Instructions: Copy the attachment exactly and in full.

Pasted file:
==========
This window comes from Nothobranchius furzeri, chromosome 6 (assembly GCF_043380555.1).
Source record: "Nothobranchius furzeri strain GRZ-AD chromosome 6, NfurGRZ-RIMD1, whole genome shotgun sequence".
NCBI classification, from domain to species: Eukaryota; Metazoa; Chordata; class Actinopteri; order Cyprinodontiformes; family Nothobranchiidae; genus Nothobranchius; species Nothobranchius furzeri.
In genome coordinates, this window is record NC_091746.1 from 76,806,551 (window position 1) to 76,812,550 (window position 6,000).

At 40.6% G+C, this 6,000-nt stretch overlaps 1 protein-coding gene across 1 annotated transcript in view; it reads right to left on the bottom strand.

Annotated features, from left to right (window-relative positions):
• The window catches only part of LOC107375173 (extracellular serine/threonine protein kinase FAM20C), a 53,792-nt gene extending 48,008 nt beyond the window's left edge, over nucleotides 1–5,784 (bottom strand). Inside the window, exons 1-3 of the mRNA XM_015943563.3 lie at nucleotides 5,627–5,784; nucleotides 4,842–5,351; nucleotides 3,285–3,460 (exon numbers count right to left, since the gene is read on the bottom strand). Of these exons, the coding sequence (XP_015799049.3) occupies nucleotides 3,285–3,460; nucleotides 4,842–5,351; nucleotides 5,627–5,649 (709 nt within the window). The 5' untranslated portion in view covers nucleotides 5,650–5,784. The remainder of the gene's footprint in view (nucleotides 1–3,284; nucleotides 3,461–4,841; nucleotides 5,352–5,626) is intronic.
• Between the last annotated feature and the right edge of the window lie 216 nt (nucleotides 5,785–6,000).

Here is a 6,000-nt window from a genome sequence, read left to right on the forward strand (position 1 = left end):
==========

This window comes from Nothobranchius furzeri, chromosome 6 (assembly GCF_043380555.1).
Source record: "Nothobranchius furzeri strain GRZ-AD chromosome 6, NfurGRZ-RIMD1, whole genome shotgun sequence".
NCBI classification, from domain to species: Eukaryota; Metazoa; Chordata; class Actinopteri; order Cyprinodontiformes; family Nothobranchiidae; genus Nothobranchius; species Nothobranchius furzeri.
In genome coordinates, this window is record NC_091746.1 from 76,806,551 (window position 1) to 76,812,550 (window position 6,000).

At 40.6% G+C, this 6,000-nt stretch overlaps 1 protein-coding gene across 1 annotated transcript in view; it reads right to left on the bottom strand.

Annotated features, from left to right (window-relative positions):
• The window catches only part of LOC107375173 (extracellular serine/threonine protein kinase FAM20C), a 53,792-nt gene extending 48,008 nt beyond the window's left edge, over nucleotides 1–5,784 (bottom strand). Inside the window, exons 1-3 of the mRNA XM_015943563.3 lie at nucleotides 5,627–5,784; nucleotides 4,842–5,351; nucleotides 3,285–3,460 (exon numbers count right to left, since the gene is read on the bottom strand). Of these exons, the coding sequence (XP_015799049.3) occupies nucleotides 3,285–3,460; nucleotides 4,842–5,351; nucleotides 5,627–5,649 (709 nt within the window). The 5' untranslated portion in view covers nucleotides 5,650–5,784. The remainder of the gene's footprint in view (nucleotides 1–3,284; nucleotides 3,461–4,841; nucleotides 5,352–5,626) is intronic.
• Between the last annotated feature and the right edge of the window lie 216 nt (nucleotides 5,785–6,000).

Here is a 6,000-nt window from a genome sequence, read left to right on the forward strand (position 1 = left end):